Arbitrator Could Bind Absent Class Members, Second Circuit Holds

Employment Law
 

An arbitrator could bind absent class members to a Title VII and Equal Pay Act (EPA) class action where the plaintiffs all signed arbitration agreements that consented to the arbitrator’s authority, the U.S. Court of Appeals has ruled.

In the long-running litigation, current and former retail sales employees of Sterling Jewelers alleged that they were paid less than their male counterparts because of their gender, in violation of Title VII and the EPA.

As a condition of employment, all Sterling employees were required to sign a “Resolve Program” agreement that mandated arbitration and waived court actions. The agreement also provided that the arbitrator had the power to award “any types of legal or equitable relief” and that any claims would be arbitrated in accordance with the American Arbitration Association’s (AAA) rules.

After the plaintiffs filed suit, the employer moved to compel arbitration. An arbitrator issued an award in favor of the plaintiffs, construing the Resolve Agreement to permit classwide arbitration. A district court vacated the award, but the Second Circuit reversed.

Following that decision, the arbitrator issued a class certification determination that certified a class of approximately 44,000 women, comprising the 254 plaintiffs as well as other individuals who had neither submitted claims nor opted in to the arbitration proceeding. The arbitrator certified the class only with respect to the Title VII claims.

The district court denied Sterling’s motion to vacate the class determination award, but the Second Circuit again reversed, holding that the lower court failed to consider whether the arbitrator had the power to bind absent class members. On remand, the district court vacated the arbitrator’s class determination ruling.

Yet again, the Second Circuit reversed.

Sterling contended that the absent class members did not affirmatively opt in to the arbitration proceeding and provide their consent to the arbitrator’s authority to decide whether the Resolve Agreement permits class procedures.

The plaintiffs countered that by signing the Resolve Agreement, the absent class members had in fact authorized the arbitrator to make such a determination. The court agreed.

“Although the absent class members have not affirmatively opted in to this arbitration proceeding, by signing the Resolve Agreement, they consented to the arbitrator’s authority to decide the threshold question of whether the agreement permits class arbitration,” the court wrote.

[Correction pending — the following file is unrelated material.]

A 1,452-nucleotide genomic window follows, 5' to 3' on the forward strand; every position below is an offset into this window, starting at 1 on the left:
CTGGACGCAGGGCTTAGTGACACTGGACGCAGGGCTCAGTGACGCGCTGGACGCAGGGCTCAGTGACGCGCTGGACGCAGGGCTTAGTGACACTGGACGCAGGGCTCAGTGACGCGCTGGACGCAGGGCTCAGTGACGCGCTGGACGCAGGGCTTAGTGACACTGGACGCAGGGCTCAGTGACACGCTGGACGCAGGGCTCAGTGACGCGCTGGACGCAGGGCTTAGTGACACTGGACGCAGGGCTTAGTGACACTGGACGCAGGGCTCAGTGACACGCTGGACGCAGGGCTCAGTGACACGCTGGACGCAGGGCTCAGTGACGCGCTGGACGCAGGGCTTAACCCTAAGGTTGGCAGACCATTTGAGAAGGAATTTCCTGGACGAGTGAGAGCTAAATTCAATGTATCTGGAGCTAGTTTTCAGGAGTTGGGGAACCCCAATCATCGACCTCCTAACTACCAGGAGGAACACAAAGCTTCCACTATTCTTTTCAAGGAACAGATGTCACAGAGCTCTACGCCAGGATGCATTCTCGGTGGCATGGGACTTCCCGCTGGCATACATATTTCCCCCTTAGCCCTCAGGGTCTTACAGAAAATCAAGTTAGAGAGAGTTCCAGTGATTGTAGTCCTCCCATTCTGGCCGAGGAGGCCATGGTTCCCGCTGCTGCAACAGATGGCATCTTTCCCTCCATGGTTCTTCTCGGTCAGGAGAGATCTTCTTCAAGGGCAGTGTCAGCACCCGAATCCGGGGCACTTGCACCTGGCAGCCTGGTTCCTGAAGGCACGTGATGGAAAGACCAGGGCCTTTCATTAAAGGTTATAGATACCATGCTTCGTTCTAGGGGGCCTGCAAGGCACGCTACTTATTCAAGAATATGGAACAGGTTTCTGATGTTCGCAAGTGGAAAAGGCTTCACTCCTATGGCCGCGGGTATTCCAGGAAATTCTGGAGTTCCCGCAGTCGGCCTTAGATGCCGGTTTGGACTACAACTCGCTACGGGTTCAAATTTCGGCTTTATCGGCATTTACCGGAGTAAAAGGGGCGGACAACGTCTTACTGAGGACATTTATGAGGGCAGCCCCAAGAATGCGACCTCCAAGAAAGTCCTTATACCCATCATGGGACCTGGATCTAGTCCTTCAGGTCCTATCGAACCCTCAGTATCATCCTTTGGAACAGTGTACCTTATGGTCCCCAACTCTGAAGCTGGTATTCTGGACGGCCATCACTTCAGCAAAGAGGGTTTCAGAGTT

The agreement provides for the application of the AAA rules, which state that “the arbitrator shall determine as a threshold matter … whether the applicable arbitration clause permits the arbitration to proceed on behalf of … a class.”

Incorporating the AAA rules into the Resolve Agreement demonstrates agreement to have the arbitrator decide the question of class arbitrability, the court said.

“Further supporting the conclusion that absent class members authorized the arbitrator to decide whether the arbitration may proceed on a class basis, the Resolve Agreement provides that ‘[q]uestions of arbitrability’ and ‘procedural questions’ ‘shall be decided by the arbitrator,’” the court noted.

This reading is also consistent with Ohio law, the court said.

“Because the absent class members, no less than the parties, thus ‘bargained for the arbitrator’s construction of their agreement’ with respect to class arbitrability, the arbitrator acted within her authority in purporting to bind the absent class members to class procedures,” the court wrote. “By virtue of the absent class members’ contractually expressed consent, they, like the parties, may be bound by the arbitrator’s determination that the Resolve Agreement permits class procedures regardless of whether that determination is, as the District Court believes, ‘wrong as a matter of law.’”

The court’s review was limited to whether the arbitrator had the authority to reach the issue of class arbitrability—not if the decision was correct on the merits of issues such as commonality and typicality.

“That those absent class members did not expressly submit themselves to this particular arbitrator’s authority does not alter our analysis,” the panel added. “Class actions that bind absent class members as part of mandatory or opt-out classes are routinely adjudicated by arbitrators and in our courts.”

Reversing the district court’s order to vacate the class determination ruling, the court remanded the case for a determination of whether the arbitrator exceeded her authority in certifying an opt-out (as opposed to mandatory) class for injunctive and declaratory relief.

To read the opinion in Jock v. Sterling Jewelers, Inc., click here.

Why it matters: The Second Circuit was clear that courts are limited in their powers to vacate arbitration awards and must apply “an extremely deferential standard of review.” Applying such a standard, the panel explained that the arbitration agreement signed by all of the Sterling employees provided the arbitrator with the authority to decide the issue of class arbitrability. Therefore, the court could only consider whether the arbitrator exceeded her authority and could not reach the merits of her decision.

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